Defeating these state-level abortion ballot questions will doubtless require a considerable investment of resources from the pro-life movement. However, pro-life prospects are better than what many media outlets are reporting.
 
https://www.nationalreview.com/corner/mainstream-media-mislead-on-polling-on-state-abortion-referendums/
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2. Abortion Groups Say Tech Companies Suppress Posts and Accounts, The groups say they are increasingly confused and frustrated by how major technology platforms moderate posts about abortion services., By Emily Schmall and Sapna Maheshwari, The New York Times, June 10, 2024, 12:08 PM
 
TikTok has briefly suspended the account of Hey Jane, a prominent telemedicine abortion service, four times without explanation. Instagram has suspended Mayday Health, a nonprofit that provides information about abortion pill access, without explanation as well. And the search engine Bing has erroneously flagged the website for Aid Access, a major seller of abortion pills online, as unsafe.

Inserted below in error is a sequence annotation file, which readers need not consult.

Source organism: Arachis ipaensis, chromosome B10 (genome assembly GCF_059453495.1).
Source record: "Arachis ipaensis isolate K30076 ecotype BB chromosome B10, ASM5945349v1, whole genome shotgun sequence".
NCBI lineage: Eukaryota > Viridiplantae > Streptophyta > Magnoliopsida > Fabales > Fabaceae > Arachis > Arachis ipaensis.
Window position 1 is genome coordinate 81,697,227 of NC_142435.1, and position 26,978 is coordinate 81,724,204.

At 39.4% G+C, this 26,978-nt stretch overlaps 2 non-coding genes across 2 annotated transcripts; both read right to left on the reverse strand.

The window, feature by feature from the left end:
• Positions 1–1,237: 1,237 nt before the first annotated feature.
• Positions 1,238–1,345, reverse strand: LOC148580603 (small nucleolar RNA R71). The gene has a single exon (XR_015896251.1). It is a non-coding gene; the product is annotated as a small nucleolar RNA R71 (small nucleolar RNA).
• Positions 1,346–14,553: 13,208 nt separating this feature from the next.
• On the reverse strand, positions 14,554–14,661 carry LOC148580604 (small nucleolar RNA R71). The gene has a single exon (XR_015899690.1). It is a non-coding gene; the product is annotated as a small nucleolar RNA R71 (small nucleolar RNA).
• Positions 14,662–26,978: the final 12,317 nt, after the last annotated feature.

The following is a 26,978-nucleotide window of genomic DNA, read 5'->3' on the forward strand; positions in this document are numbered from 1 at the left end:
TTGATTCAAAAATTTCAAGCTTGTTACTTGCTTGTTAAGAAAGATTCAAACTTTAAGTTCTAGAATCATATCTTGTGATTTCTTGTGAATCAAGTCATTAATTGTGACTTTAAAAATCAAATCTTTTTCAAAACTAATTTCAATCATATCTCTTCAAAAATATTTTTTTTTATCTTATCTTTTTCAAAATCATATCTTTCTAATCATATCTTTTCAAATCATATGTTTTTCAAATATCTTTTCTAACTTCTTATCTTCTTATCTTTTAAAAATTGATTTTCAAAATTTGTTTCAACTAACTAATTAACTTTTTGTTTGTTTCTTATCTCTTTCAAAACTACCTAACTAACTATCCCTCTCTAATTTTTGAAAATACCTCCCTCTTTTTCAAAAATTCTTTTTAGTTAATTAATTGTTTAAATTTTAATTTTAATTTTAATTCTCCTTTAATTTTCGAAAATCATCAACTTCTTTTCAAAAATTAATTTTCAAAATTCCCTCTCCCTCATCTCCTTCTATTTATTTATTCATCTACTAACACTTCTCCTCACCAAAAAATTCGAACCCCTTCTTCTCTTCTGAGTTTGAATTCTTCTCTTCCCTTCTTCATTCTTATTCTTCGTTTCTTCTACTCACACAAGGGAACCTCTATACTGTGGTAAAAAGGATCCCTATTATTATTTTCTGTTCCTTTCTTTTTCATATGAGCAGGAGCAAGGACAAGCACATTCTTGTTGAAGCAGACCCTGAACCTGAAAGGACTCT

The groups and women’s health advocates say these examples, all from recent months, show why they are increasingly confused and frustrated by how major technology platforms moderate posts about abortion services.
 
They say the companies’ policies on abortion-related content, including advertisements, have long been opaque. But they say the platforms seem to have been more aggressive about removing or suppressing posts that share information about how to obtain safe and legal procedures since the Supreme Court ended the constitutional right to abortion in 2022. And when the platforms do restrict the accounts, the companies can be difficult to contact to learn why.